This post first appeared on BookRiot:
The American University in Cairo Press recently announced its January 2017 release of the Diaries of Waguih Ghali. As I tweeted about it, I was reminded that I am not the lone member of the Ghali-cult club.
This is the best news. https://t.co/30ecWn2JC0
— Saleem Haddad سليم حداد (@sysh) September 9, 2016
I have waited 15 years for this. https://t.co/CWxK1nKYqU
— nariman youssef (@nariology) September 9, 2016
— leaner meaner Amina (@joygarnett) September 8, 2016
For the uninitiated: The Egyptian writer Waguih Ghali published just one novel, Beer in the Snooker Club, in 1964. Ghali wrote it in English, but it’s been a cult classic in Arabic as well, translated by acclaimed Egyptian poet Iman Mersal and Reem al-Rayes. The book didn’t win any prizes, and Ghali committed suicide in 1969, cutting short his literary career.
Yet this book has been remembered. Despite Ghali’s brief flowering and his lone novel’s imperfections, there is a whole subculture of us Ghaliwayites. There aren’t any t-shirts or mugs or cosplay (to my knowledge), but we are a tough little fandom, with a good few of us seeing recent Egyptian history through the lens of Ghali’s prescient novel.
There were several side-discussions over what constitutes a cult classic (can Season of Migration to the North count? isn’t it too widely known? what about Sonallah Ibrahim’s Zaat? before the TV series, sure; but after?).
This list may not stand up to a lawsuit, but eight more in order of publication date:
2) Ibn Fadlan’s Mission to the Volga (920 AD?)
Mission to the Volga been newly translated by James Montgomery, seen left. But there were already several English editions of Ibn Fadlan’s Mission, a Baghdadi functionary’s account of his tenth-century trip to Russia.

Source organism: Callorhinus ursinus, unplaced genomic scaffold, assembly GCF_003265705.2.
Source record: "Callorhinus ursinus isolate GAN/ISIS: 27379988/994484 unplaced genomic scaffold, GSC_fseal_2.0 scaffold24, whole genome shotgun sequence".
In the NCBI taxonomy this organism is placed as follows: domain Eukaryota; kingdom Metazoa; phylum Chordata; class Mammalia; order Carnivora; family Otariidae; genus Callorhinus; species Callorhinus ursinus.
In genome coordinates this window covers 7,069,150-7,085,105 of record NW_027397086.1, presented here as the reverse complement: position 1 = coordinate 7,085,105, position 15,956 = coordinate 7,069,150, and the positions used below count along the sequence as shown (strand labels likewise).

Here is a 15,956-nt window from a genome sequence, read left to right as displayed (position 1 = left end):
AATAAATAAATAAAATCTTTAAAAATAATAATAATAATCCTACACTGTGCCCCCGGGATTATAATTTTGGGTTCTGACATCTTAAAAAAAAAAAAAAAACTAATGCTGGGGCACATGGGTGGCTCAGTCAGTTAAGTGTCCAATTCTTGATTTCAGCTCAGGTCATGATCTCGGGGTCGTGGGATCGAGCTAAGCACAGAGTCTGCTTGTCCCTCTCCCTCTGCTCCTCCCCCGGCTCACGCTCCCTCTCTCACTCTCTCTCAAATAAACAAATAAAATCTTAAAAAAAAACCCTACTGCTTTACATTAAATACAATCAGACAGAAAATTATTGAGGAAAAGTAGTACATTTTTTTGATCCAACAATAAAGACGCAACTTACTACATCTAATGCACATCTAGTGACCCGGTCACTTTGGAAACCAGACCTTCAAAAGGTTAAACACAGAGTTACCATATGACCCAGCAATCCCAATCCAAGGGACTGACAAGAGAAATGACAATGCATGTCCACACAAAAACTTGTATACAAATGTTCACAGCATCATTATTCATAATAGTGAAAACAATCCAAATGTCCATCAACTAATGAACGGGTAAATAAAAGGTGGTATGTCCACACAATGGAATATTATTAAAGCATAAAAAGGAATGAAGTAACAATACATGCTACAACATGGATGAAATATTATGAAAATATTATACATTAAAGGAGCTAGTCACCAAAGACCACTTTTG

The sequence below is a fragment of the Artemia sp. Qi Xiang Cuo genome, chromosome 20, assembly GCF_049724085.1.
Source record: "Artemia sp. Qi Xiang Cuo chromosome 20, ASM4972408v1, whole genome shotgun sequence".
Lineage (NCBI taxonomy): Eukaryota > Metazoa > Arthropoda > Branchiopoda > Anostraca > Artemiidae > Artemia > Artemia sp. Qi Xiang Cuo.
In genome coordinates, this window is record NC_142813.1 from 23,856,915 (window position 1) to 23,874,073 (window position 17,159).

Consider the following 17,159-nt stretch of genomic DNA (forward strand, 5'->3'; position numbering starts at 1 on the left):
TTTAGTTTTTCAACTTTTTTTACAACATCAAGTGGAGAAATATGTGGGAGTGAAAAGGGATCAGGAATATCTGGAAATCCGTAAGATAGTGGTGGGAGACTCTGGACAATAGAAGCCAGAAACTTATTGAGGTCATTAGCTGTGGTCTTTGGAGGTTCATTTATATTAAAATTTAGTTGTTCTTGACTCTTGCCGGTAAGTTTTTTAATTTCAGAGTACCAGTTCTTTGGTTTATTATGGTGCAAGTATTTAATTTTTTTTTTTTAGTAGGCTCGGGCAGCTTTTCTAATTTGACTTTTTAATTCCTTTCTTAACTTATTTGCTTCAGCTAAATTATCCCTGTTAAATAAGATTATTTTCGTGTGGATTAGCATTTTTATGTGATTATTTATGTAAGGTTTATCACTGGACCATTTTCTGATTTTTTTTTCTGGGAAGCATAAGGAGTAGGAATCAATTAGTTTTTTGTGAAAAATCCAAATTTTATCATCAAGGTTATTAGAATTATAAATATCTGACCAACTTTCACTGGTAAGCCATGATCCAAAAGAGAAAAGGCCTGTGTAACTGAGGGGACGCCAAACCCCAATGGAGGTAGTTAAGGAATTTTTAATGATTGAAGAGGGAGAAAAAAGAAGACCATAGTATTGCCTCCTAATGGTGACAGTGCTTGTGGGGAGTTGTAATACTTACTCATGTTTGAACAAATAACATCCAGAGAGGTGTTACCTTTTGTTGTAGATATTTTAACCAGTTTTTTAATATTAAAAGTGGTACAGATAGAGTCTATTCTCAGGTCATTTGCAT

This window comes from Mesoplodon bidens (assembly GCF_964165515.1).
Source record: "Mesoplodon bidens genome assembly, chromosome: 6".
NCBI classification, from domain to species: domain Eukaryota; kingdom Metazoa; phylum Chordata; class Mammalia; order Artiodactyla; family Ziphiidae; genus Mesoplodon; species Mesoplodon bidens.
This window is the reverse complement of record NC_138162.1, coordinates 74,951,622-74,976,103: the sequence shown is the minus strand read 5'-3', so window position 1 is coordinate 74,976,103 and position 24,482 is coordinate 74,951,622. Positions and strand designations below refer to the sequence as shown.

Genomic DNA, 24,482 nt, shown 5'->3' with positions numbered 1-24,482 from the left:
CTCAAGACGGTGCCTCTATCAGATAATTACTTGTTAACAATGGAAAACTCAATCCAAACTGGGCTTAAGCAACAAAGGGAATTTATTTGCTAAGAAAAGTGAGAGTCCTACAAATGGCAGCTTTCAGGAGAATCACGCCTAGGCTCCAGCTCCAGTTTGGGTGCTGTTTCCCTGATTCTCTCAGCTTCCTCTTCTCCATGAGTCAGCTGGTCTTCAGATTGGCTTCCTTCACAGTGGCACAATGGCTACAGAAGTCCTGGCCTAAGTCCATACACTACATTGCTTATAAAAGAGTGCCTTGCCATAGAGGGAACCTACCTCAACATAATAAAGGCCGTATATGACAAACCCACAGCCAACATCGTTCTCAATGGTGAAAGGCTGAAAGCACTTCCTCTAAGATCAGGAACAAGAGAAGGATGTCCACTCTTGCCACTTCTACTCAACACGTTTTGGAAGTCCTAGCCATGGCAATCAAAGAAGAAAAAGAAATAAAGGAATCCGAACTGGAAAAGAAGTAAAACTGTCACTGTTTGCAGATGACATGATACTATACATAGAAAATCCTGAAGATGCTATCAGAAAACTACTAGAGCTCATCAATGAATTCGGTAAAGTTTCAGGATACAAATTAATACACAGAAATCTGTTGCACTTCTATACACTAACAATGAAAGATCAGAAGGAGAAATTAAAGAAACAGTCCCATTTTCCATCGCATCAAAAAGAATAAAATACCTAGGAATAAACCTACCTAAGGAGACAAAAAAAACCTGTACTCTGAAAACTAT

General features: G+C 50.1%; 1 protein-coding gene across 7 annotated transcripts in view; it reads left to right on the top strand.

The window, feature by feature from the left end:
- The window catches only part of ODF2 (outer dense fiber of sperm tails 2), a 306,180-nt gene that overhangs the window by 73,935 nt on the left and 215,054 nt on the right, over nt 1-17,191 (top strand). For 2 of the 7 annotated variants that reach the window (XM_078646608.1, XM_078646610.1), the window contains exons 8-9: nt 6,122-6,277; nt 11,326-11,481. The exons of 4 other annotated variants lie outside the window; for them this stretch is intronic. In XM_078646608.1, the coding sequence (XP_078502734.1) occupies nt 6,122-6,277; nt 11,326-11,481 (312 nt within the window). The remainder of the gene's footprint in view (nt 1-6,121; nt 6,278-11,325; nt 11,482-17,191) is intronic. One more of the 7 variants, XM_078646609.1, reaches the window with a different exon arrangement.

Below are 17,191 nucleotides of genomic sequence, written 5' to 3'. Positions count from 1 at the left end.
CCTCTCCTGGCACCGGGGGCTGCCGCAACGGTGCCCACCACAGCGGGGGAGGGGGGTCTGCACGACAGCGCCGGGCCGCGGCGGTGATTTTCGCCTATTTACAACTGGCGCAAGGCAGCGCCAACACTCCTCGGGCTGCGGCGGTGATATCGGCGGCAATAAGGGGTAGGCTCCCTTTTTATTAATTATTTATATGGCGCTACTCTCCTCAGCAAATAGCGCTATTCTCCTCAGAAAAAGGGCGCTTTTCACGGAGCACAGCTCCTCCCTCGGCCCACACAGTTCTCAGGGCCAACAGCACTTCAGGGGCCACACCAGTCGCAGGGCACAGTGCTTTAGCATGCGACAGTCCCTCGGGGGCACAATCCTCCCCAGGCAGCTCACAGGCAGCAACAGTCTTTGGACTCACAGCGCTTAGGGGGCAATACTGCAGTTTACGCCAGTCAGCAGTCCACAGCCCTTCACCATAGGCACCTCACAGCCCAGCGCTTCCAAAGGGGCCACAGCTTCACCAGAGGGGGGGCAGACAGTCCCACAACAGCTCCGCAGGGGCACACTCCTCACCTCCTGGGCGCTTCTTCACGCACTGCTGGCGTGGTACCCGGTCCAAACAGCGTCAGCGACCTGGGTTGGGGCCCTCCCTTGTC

It wasn’t considered a classic in the author’s own day — just an account of an exotic trip to the wild north — but has since gathered fans who are interested in Arab-Viking connections. It inspired Michael Crichton’s Eaters of the Dead and the film The 13th Warrior.
3) Ahmad Faris al-Shidyaq’s Leg over Leg (1855)
To be fair, I’m the one who started the Twitter account for this 19th century transgressive author (@thefariyaq), who wrote in his classic Leg over Leg: “And I sweated with pleasure just before it was born, So much so that when I ejaculated the book, I was left drained.”
Leg over Leg, brilliantly translated by Humphrey Davies, made the 2016 National Translation Award longlist and the 2014 Best Translated Book Award shortlist, yet remains the playground of relatively few devoted readers.
Davies said half-jokingly in 2013 that he sympathized with other translators who were not able to be first in bringing this book to English: “It’s like, suppose you were a mountaineer in 1953 sitting at home and saying to yourself, ‘Gee, I’d like to climb Mount Everest!’ and then you open the newspaper and there’s Edmund Hillary standing on the summit! Quel chagrin!”
Also: It’s al-Shidyaq who started the joke that Shakespeare was written by a “Sheikh Zubayr,” later repeated by (a credulous) Ghaddafi.
4) Albert Cossery’s The Jokers (1964)
Cossery culties are perhaps almost as bad as we Ghalawiyites. With good reason: This half-Arab, half-French author celebrates laziness in our era of hyper-busy productivity.